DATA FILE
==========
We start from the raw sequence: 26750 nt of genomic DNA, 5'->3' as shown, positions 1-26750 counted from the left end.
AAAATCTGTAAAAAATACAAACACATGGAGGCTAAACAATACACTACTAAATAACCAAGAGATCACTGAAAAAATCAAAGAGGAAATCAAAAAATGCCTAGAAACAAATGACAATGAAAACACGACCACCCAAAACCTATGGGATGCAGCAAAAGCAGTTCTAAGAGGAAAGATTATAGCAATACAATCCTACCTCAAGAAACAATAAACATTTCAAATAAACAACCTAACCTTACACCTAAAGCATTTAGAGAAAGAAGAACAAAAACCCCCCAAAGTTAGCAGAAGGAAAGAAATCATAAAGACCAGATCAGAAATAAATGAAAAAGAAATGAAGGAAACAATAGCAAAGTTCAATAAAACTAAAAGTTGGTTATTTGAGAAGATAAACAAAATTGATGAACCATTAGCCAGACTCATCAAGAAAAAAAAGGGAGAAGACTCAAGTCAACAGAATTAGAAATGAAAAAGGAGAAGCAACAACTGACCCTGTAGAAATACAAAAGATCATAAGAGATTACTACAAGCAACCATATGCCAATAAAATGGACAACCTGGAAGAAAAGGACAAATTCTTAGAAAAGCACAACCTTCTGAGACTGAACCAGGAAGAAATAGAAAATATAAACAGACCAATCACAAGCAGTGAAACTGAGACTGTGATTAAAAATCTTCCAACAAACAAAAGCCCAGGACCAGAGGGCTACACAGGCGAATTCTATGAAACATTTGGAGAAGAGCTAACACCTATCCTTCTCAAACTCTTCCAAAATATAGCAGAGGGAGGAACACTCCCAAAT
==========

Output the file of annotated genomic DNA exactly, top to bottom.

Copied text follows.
We start from the raw sequence: 26750 nt of genomic DNA, 5'->3' as shown, positions 1-26750 counted from the left end.
AAAATCTGTAAAAAATACAAACACATGGAGGCTAAACAATACACTACTAAATAACCAAGAGATCACTGAAAAAATCAAAGAGGAAATCAAAAAATGCCTAGAAACAAATGACAATGAAAACACGACCACCCAAAACCTATGGGATGCAGCAAAAGCAGTTCTAAGAGGAAAGATTATAGCAATACAATCCTACCTCAAGAAACAATAAACATTTCAAATAAACAACCTAACCTTACACCTAAAGCATTTAGAGAAAGAAGAACAAAAACCCCCCAAAGTTAGCAGAAGGAAAGAAATCATAAAGACCAGATCAGAAATAAATGAAAAAGAAATGAAGGAAACAATAGCAAAGTTCAATAAAACTAAAAGTTGGTTATTTGAGAAGATAAACAAAATTGATGAACCATTAGCCAGACTCATCAAGAAAAAAAAGGGAGAAGACTCAAGTCAACAGAATTAGAAATGAAAAAGGAGAAGCAACAACTGACCCTGTAGAAATACAAAAGATCATAAGAGATTACTACAAGCAACCATATGCCAATAAAATGGACAACCTGGAAGAAAAGGACAAATTCTTAGAAAAGCACAACCTTCTGAGACTGAACCAGGAAGAAATAGAAAATATAAACAGACCAATCACAAGCAGTGAAACTGAGACTGTGATTAAAAATCTTCCAACAAACAAAAGCCCAGGACCAGAGGGCTACACAGGCGAATTCTATGAAACATTTGGAGAAGAGCTAACACCTATCCTTCTCAAACTCTTCCAAAATATAGCAGAGGGAGGAACACTCCCAAAT